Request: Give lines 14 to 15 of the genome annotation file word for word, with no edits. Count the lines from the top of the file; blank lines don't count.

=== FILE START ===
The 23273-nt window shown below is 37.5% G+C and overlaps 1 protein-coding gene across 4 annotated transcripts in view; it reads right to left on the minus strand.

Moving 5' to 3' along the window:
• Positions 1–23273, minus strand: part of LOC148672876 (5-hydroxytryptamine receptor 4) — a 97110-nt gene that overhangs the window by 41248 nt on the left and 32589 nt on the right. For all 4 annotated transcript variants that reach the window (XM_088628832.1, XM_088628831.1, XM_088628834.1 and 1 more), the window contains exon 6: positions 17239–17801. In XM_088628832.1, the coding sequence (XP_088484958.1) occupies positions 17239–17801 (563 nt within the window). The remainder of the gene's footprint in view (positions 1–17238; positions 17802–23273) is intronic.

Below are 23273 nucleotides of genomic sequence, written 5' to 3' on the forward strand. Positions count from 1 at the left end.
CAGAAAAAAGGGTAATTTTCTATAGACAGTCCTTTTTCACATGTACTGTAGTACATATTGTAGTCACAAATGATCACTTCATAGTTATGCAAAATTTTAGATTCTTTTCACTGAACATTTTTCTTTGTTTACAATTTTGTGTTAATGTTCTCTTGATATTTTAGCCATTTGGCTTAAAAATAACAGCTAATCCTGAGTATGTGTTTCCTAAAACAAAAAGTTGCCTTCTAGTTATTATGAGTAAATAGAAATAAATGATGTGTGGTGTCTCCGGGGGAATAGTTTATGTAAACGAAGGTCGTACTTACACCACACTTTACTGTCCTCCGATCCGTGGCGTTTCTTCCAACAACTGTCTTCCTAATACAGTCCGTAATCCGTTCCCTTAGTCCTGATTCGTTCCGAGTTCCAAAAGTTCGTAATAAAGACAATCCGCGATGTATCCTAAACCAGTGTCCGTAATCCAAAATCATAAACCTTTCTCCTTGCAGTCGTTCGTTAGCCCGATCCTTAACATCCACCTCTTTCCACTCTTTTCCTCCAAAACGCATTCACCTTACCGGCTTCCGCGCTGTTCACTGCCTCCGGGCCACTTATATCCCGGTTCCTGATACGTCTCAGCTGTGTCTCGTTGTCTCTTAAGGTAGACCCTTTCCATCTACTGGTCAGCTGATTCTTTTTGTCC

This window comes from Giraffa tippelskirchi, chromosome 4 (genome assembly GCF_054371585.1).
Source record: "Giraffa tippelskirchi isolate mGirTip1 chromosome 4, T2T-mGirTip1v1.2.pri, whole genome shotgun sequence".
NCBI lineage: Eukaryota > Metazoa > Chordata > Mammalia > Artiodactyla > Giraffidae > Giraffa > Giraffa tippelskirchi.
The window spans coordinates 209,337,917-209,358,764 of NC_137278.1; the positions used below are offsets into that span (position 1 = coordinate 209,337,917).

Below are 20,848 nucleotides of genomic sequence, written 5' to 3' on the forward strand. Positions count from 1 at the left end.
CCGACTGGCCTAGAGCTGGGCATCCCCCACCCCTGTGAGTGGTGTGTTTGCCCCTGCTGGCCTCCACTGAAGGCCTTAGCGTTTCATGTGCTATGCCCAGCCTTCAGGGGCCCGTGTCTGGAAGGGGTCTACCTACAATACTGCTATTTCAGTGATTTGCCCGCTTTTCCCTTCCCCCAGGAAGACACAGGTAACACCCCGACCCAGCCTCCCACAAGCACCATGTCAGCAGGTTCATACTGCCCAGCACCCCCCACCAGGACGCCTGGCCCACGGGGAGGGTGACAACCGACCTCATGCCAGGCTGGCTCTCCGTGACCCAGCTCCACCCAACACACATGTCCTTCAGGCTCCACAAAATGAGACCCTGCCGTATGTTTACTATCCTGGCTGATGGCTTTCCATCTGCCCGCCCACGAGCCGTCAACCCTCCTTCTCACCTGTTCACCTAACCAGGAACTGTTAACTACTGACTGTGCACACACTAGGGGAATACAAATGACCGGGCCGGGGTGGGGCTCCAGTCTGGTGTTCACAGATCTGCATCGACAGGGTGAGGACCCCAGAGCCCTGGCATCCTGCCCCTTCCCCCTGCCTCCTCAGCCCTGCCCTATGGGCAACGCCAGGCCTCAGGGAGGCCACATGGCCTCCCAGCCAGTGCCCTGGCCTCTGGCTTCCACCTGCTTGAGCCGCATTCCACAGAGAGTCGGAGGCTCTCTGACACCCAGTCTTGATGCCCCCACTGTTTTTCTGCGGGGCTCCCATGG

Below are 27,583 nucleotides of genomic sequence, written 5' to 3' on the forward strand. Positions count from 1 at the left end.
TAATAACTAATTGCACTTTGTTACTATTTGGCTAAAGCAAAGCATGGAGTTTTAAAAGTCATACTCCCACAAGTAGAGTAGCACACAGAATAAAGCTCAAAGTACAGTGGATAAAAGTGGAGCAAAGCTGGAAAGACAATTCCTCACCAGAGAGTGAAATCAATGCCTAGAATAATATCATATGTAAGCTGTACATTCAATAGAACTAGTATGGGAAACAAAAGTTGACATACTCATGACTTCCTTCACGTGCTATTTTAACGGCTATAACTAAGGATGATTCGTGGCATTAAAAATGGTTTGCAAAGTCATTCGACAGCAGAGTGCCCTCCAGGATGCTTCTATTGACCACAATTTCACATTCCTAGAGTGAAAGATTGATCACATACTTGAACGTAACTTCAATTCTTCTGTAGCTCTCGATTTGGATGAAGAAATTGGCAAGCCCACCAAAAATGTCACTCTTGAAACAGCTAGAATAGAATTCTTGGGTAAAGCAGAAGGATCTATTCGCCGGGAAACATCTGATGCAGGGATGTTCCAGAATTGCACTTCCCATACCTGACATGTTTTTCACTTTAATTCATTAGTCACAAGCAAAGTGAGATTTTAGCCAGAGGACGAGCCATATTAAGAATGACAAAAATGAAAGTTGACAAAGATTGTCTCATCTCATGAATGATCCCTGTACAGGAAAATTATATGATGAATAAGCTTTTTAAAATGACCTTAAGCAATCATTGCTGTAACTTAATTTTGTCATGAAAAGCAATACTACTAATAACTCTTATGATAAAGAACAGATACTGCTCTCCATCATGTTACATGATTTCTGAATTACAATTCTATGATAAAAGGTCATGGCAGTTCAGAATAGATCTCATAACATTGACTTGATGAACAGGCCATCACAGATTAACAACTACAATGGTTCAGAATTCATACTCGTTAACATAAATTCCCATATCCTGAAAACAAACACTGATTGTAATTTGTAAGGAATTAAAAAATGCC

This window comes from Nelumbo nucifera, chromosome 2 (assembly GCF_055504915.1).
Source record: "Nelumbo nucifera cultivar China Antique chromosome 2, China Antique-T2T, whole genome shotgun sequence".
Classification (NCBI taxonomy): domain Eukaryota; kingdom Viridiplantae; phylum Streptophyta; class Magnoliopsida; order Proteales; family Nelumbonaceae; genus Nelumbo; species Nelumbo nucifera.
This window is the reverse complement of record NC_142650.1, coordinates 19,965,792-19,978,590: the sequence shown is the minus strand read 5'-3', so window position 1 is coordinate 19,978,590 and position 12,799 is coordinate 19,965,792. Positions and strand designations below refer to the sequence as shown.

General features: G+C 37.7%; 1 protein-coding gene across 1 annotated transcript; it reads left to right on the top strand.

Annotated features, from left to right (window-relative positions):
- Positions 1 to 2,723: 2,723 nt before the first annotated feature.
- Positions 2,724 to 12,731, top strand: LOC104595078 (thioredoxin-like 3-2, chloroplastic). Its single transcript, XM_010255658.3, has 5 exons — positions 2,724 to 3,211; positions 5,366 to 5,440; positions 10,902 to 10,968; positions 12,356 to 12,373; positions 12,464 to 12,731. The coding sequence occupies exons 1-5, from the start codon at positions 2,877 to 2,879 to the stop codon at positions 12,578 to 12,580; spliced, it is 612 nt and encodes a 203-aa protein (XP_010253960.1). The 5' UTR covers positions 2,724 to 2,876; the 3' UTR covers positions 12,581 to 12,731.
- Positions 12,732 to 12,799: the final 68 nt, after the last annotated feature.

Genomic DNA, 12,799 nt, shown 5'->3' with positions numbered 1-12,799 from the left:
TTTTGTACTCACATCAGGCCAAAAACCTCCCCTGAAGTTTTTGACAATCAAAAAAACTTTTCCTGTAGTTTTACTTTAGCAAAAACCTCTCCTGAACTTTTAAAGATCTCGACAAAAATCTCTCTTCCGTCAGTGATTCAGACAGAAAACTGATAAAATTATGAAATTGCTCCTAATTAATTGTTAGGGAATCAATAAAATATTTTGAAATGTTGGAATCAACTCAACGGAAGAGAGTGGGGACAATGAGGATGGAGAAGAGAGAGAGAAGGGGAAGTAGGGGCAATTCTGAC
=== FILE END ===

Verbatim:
This window comes from Nelumbo nucifera, chromosome 2 (assembly GCF_055504915.1).
Source record: "Nelumbo nucifera cultivar China Antique chromosome 2, China Antique-T2T, whole genome shotgun sequence".